Dietitian Talk

10 Things To Know BEFORE You Become a Nutrition Major

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With  hundreds of colleges to choose from, and hundreds of majors to declare…it all comes down to the questions of: What College? And most importantly, what will you study?

I lucked out and knew what I wanted to do from a fairly young age, so choosing a college that carried the major of dreams was simple. For many (and most) people out there that are still questioning what path to take, don’t rush it! Having to select a major and then switch over halfway through can be a long and grueling process.

Among the long list of majors…if you scroll down to the “N” section, you might find something along the lines of “Nutrition” or “Nutrition Sciences” or “Nutrition and Health Sciences”

When I first started my undergrad career, I had a decent amount of students enrolled in the major of Nutrition. By the end of the first year, many ended up switching majors or dropping out altogether. I’m not saying nutrition is a walk in the park (hello there biochemistry and organic chemistry) but you will find a lot of concepts quite easy to grasp and understand as well.

As a Nutrition Alumni to IUP who will still be on campus working with the undergrads, I have a lot of incoming nutrition freshman asking me questions regarding tests, classes, social life, study life, etc.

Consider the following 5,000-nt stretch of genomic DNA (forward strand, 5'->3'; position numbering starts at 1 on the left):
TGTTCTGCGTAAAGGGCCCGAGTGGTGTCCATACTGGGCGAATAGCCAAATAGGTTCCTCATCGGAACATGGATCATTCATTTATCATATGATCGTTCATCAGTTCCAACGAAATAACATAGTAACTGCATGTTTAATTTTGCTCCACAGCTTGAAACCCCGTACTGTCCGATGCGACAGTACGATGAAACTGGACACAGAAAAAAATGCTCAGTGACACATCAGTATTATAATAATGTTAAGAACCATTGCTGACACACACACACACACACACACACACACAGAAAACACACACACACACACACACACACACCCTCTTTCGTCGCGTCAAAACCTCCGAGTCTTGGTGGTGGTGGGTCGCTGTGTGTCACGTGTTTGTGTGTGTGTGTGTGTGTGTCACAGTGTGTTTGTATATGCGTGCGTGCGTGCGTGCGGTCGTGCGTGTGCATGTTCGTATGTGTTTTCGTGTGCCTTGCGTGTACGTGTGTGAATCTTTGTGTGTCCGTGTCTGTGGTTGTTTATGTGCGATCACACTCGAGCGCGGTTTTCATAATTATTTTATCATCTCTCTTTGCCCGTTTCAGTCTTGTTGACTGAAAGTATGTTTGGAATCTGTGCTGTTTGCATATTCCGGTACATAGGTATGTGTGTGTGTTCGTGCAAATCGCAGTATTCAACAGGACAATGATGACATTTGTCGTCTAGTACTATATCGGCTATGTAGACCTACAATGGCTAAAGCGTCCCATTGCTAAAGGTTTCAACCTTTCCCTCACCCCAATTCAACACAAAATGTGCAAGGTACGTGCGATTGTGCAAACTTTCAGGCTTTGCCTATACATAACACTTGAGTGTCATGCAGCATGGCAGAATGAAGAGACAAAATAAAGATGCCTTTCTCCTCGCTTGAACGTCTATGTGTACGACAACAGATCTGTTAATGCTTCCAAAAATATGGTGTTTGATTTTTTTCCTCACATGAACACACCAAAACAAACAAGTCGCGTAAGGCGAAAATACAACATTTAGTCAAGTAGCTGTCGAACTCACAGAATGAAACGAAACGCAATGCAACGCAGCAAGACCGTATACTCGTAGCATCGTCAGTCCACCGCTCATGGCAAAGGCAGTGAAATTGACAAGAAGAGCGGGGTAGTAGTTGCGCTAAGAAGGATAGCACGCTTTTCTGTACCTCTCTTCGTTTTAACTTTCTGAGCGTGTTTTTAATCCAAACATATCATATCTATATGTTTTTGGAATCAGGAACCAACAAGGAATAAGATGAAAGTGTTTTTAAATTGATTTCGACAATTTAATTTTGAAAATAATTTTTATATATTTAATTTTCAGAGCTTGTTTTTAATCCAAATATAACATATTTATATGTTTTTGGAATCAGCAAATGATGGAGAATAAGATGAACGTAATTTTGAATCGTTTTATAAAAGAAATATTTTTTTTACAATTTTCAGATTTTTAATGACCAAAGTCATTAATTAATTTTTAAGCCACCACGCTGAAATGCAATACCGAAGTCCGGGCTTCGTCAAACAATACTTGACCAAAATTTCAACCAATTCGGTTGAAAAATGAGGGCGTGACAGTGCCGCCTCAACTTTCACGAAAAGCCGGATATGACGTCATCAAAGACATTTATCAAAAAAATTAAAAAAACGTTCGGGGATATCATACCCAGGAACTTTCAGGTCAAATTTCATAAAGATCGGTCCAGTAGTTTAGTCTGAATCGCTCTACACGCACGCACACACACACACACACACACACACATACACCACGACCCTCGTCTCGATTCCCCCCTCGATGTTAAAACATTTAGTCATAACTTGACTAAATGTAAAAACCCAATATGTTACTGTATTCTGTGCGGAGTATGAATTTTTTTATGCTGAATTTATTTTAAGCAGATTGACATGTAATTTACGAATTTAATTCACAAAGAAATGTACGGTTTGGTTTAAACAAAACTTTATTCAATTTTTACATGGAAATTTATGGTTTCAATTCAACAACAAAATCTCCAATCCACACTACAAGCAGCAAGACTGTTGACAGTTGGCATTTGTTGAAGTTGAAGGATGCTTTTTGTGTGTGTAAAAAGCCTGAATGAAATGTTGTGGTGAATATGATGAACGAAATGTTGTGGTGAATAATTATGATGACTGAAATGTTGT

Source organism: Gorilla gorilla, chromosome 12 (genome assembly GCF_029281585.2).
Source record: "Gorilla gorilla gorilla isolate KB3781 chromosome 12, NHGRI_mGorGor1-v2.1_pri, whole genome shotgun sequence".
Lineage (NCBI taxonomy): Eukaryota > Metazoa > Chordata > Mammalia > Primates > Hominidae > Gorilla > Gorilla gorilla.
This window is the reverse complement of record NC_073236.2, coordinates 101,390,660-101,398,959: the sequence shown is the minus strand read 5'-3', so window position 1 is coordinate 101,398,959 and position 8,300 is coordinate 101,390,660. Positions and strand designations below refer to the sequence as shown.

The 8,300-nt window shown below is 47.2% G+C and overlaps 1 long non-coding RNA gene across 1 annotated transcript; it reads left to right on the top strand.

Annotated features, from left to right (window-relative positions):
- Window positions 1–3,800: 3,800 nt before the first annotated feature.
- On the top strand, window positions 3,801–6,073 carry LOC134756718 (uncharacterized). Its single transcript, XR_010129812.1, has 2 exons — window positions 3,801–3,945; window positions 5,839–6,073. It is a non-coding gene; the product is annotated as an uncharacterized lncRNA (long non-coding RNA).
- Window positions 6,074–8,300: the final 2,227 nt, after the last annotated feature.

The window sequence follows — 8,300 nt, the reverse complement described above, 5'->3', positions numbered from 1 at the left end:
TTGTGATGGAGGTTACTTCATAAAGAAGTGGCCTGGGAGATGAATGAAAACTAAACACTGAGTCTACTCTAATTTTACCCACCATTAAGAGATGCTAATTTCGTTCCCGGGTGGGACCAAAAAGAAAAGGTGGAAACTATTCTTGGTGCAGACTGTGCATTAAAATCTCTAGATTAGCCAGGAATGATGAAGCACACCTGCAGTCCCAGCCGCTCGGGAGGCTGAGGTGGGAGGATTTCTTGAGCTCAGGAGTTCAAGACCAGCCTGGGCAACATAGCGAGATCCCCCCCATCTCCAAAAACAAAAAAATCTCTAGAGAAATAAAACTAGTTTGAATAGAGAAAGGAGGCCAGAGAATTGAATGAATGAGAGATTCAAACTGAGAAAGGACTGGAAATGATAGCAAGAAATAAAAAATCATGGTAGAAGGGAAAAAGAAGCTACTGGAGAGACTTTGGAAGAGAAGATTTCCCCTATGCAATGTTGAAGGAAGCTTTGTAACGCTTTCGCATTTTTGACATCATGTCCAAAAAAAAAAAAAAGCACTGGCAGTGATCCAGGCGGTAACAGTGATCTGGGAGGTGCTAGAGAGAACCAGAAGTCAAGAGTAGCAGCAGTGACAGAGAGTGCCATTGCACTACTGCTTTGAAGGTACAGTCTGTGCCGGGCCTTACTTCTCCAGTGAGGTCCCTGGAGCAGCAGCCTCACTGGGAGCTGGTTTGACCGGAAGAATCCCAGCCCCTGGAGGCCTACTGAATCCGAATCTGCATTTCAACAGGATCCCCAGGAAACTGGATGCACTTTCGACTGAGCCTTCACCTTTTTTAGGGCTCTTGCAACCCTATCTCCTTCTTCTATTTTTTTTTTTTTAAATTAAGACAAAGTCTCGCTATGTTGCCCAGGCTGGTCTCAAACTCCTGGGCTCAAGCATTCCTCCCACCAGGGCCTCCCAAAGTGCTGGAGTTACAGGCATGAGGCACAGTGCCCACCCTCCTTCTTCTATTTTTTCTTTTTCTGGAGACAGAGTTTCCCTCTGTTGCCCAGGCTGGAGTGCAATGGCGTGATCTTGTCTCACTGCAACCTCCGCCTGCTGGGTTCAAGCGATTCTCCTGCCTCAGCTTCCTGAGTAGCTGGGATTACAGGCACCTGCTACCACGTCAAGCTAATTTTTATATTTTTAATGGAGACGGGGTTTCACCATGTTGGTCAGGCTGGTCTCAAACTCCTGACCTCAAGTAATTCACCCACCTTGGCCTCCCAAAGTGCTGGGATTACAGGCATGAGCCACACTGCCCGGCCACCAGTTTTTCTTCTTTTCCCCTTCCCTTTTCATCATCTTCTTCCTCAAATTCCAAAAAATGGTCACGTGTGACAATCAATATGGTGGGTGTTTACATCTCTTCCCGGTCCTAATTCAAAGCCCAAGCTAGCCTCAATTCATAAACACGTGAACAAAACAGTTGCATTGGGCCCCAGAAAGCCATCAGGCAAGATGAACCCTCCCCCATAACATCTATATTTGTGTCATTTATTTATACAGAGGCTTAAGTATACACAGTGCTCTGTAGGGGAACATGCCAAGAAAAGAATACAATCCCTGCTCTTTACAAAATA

So, to all of you considering pursuing a major in Nutrition:

Here are ten important facts you need to know before selecting nutrition as your major:

 

 

1) You need to know more than just the food pyramid:

Be prepared for in-depth science courses regarding enzymes, digestion, bacteria/viruses, the chemistry of food, as well as classes regarding business/management, counseling patients/clients, the mathematical equations used in food service functions.

 

2) You’re entering a competitive field

If you are choosing to major in nutrition in the dietetics track, you will basically feel as though you’re competing against everyone in the room. Upon graduation when it’s time to apply for internships, it feels as though it’s a dog eat dog world. The match rate for receiving an internship is about a 50-55% due to the increasing number of students with a lack of internship opportunities.

 

3) You’re going to school for at least five years

If you’re majoring in nutrition and going down the “dietetics” track, chances are you’ll take 4 years to complete your bachelors + a fifth  year to complete an unpaid, 8-12 month long internship in which YOU have to pay them. It’s necessary to become a dietitian, so sadly you can’t skip that last part.

4) You’re going to have the stigma of being a food nazi

If I had a dollar for the amount of people who were afraid to eat with me, claim I only eat salads, or tell me “not to judge their food” …. I’d be out of college debt.